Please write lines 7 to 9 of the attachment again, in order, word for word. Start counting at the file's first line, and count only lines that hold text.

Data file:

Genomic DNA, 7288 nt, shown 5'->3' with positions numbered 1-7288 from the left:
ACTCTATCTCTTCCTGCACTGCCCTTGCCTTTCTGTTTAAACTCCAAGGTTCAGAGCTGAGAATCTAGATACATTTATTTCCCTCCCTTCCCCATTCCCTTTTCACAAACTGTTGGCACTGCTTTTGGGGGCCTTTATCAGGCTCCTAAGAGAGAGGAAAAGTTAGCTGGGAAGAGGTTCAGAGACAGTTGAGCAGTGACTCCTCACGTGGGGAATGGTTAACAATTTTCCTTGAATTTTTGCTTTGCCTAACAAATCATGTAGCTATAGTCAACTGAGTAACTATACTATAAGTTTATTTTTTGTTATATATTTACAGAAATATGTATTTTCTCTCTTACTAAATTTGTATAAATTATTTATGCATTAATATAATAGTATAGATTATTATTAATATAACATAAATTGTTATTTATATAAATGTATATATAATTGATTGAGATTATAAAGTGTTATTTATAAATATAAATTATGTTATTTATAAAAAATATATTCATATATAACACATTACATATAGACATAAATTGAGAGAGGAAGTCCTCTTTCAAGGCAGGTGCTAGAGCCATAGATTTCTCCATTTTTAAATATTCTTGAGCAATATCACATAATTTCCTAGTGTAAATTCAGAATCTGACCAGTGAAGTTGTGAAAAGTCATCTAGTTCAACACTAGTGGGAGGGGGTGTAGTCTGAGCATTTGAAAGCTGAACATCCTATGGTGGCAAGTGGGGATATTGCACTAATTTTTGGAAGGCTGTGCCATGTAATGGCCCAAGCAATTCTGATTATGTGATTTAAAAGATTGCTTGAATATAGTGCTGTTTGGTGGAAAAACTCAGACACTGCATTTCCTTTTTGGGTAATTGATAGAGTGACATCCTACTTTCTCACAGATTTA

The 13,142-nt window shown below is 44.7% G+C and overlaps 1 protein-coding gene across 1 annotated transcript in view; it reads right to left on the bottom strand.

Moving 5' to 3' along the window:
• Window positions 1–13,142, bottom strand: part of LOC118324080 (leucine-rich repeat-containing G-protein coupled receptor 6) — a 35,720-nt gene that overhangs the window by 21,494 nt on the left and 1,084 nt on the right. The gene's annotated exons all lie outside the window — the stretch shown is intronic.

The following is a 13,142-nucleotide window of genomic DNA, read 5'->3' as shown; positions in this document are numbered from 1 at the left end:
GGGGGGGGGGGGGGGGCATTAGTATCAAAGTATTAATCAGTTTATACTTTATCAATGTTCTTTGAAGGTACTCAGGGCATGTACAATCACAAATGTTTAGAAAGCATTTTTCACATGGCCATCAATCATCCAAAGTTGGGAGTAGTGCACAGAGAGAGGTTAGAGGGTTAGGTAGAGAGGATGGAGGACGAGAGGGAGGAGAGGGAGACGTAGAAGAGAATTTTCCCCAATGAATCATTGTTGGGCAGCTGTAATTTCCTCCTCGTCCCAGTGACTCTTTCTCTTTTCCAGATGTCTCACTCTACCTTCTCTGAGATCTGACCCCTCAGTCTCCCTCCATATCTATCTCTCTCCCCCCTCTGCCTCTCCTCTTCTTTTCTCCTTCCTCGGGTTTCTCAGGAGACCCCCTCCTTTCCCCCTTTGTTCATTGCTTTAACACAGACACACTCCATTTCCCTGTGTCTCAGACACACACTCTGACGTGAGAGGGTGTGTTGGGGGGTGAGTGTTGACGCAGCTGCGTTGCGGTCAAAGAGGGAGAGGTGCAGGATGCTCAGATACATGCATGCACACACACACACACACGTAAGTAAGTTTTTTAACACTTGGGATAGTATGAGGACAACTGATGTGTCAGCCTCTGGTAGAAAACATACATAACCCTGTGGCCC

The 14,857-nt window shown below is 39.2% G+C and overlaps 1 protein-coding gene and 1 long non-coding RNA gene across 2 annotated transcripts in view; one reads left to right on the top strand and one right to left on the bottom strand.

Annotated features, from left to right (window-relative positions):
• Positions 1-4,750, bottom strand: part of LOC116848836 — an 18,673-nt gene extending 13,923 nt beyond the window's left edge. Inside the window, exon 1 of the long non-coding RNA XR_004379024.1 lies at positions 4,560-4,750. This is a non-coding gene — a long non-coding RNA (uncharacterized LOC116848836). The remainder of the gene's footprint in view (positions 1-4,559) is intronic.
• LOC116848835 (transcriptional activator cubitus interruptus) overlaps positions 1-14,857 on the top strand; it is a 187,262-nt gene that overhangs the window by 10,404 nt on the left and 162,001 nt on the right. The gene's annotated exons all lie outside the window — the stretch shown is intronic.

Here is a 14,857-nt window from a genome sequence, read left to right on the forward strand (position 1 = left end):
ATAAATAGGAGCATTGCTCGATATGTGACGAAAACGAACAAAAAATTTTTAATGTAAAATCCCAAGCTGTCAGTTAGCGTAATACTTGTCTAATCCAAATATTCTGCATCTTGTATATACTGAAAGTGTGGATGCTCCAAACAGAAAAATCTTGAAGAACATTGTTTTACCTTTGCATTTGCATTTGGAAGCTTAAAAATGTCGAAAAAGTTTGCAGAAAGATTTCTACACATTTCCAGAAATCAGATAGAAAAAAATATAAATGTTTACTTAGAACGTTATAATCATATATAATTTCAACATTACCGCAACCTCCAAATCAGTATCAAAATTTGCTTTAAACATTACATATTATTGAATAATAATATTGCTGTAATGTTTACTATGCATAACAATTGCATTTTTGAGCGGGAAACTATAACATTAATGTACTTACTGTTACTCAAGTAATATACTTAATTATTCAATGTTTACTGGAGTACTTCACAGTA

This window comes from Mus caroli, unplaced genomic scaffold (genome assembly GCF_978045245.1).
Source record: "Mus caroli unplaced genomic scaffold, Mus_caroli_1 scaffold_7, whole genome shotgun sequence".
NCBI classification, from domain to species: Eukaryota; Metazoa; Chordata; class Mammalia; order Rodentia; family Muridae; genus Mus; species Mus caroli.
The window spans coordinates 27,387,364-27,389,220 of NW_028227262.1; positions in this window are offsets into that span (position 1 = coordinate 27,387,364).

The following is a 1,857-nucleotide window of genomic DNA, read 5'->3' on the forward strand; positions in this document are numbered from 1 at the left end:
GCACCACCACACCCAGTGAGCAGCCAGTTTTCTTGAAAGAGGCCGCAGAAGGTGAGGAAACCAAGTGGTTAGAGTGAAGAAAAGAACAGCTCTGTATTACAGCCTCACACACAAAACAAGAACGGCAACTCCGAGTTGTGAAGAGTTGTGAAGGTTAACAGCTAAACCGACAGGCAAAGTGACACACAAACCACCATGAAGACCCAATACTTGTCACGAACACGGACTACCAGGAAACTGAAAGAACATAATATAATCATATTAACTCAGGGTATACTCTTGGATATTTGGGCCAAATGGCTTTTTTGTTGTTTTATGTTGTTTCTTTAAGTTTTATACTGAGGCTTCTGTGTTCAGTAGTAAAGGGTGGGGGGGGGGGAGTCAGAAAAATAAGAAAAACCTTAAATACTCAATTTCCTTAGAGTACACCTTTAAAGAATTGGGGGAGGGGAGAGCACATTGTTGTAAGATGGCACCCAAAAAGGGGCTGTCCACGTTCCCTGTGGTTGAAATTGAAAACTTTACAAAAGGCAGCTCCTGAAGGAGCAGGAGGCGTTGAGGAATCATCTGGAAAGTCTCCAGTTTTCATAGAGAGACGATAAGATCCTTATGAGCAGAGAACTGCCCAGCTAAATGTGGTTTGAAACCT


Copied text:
GGGGGGGGGGGGGGGGCATTAGTATCAAAGTATTAATCAGTTTATACTTTATCAATGTTCTTTGAAGGTACTCAGGGCATGTACAATCACAAATGTTTAGAAAGCATTTTTCACATGGCCATCAATCATCCAAAGTTGGGAGTAGTGCACAGAGAGAGGTTAGAGGGTTAGGTAGAGAGGATGGAGGACGAGAGGGAGGAGAGGGAGACGTAGAAGAGAATTTTCCCCAATGAATCATTGTTGGGCAGCTGTAATTTCCTCCTCGTCCCAGTGACTCTTTCTCTTTTCCAGATGTCTCACTCTACCTTCTCTGAGATCTGACCCCTCAGTCTCCCTCCATATCTATCTCTCTCCCCCCTCTGCCTCTCCTCTTCTTTTCTCCTTCCTCGGGTTTCTCAGGAGACCCCCTCCTTTCCCCCTTTGTTCATTGCTTTAACACAGACACACTCCATTTCCCTGTGTCTCAGACACACACTCTGACGTGAGAGGGTGTGTTGGGGGGTGAGTGTTGACGCAGCTGCGTTGCGGTCAAAGAGGGAGAGGTGCAGGATGCTCAGATACATGCATGCACACACACACACACACGTAAGTAAGTTTTTTAACACTTGGGATAGTATGAGGACAACTGATGTGTCAGCCTCTGGTAGAAAACATACATAACCCTGTGGCCC

The 14,857-nt window shown below is 39.2% G+C and overlaps 1 protein-coding gene and 1 long non-coding RNA gene across 2 annotated transcripts in view; one reads left to right on the top strand and one right to left on the bottom strand.

Annotated features, from left to right (window-relative positions):